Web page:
An embodiment of a full circuit implementation to generate power supply dependent heater control signal is shown in Fig. 7. This circuit is comprised of the power supply sensing circuit shown in Fig. 5, and additional circuitry to generate a product of the power supply sensing signal IOUT and the HEATER DEMAND signal (used in conjunction with the HEATER REFERENCE signal) generated by the temperature error processing circuit as described earlier. The additional circuits are comprised of NPN transistors Q2, Q3, Q10 - Q17, resistors R6 and R7, and current sources 13 and 14. In this circuit, the HEATER REFERENCE and HEATER DEMAND are fed into a differential pair Q2, Q3 with the currents set by sources 13, 14, and operating conditions set with R7, Q17 and Q18. Difference signals from Q2 and Q3 are then fed into Qll and Q10 that split the current lOUT from the supply sensing circuit depending on the difference signals. Q12 and Q13 act as a current mirror such that a difference of the current in Q10 and Qll feeds into a subsequent current mirror Q14 and Q15 generating the final output current, thus generating a power supply compensated HEATER SIGNAL to be used as the heater control signal to control the power dissipated in the device's heaters.

Fig. 8 illustrates an embodiment of a temperature stabilized device that incorporates both the first and the second aspects of the invention. Compared, and in addition, to the device structure shown in Fig. 4, an additional circuit 8 "heater control signal subtraction" is introduced to subtract a small part of the power supply compensated heater control signal. As explained earlier herein, this presents to the heater control loop as though it is controlling the internally dissipated power too, which allows the power supply compensation technique of the first aspect of the present invention to instantly or almost instantly compensate the internally dissipated power for power supply changes.

One way to implement the current subtraction function is by adding a simple programmable source that sinks a settable amount of current from the power supply compensated heater control signal, as shown in Fig. 9.

An example of a heater driver and heater circuit implementation is shown in Fig. 10; the heater control current Iheat is multiplied by a factor of 68 in the current mirror formed by the two NMOS transistors with a size ratio of 68 to 1, and the larger transistor is used as a heater for the device assembly.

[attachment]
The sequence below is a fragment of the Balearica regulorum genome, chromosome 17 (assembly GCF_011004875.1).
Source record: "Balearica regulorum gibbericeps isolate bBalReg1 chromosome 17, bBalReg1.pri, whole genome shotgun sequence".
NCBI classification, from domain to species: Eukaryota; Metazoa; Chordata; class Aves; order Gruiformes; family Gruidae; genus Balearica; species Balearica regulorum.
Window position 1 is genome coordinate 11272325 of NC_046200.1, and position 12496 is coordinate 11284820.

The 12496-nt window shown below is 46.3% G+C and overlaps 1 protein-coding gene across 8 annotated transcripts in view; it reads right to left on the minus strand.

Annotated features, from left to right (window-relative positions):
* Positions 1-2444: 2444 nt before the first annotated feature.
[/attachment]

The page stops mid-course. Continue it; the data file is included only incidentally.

An example of adding to the circuit shown in Fig. 10 a heater control signal (current) subtraction circuit is shown Fig. 11; the subtraction circuit is labelled as "Current Sink Module", in which terminal Iref accepts a reference current used by the subtraction circuit, terminal Iselect is a digital bus carrying binary signals to select the correct amount of heater control signal (current) to be subtracted, and the subtracted current flows through the la terminal into the circuit ground reference.

An example of an embodiment of the Current Sink Module is shown in Fig. 12. In this circuit the reference current Iref is mirrored from transistor Nl to transistors N2, N3, and N4 in the ratios of 1, 2, and 4 times. The switches SI, S2, and S3 are controlled by the signals of the Iselect bus to sink a binary weighted value of the reference current from 0 to 7 times through terminal la.

Figures 13 to 16 illustrate performance benefits obtainable by utilizing the techniques of the invention. Figures 13 and 14 show measured transient responses of a conventional OCXO to a power supply voltage change. Fig. 13 shows a transient output frequency change that follows a 5% power supply voltage rise; as shown therein, the frequency is destabilized as a result of the supply voltage change, with the transient disturbance taking more than 30 seconds to settle and resulting in a 12 ppb p-p frequency deviation during the transient response. A power supply voltage drop by 5% also results in a transient output frequency change of a similar magnitude and duration, as shown in Fig. 14.

An OCXO device comprising an embodiment of the invention exhibits a significantly accelerated response to step changes in power supply voltage. As shown in Fig. 15, the transient output frequency response to a rise in power supply voltage in an OCXO of the invention takes place over less than 1 second and is not accompanied by any significant frequency deviation compared to the deviations in a conventional OCXO. An OCXO device of the invention exhibits a similarly short transient response, without any significant frequency deviations, to a 5% power supply voltage drop as shown in Fig. 16.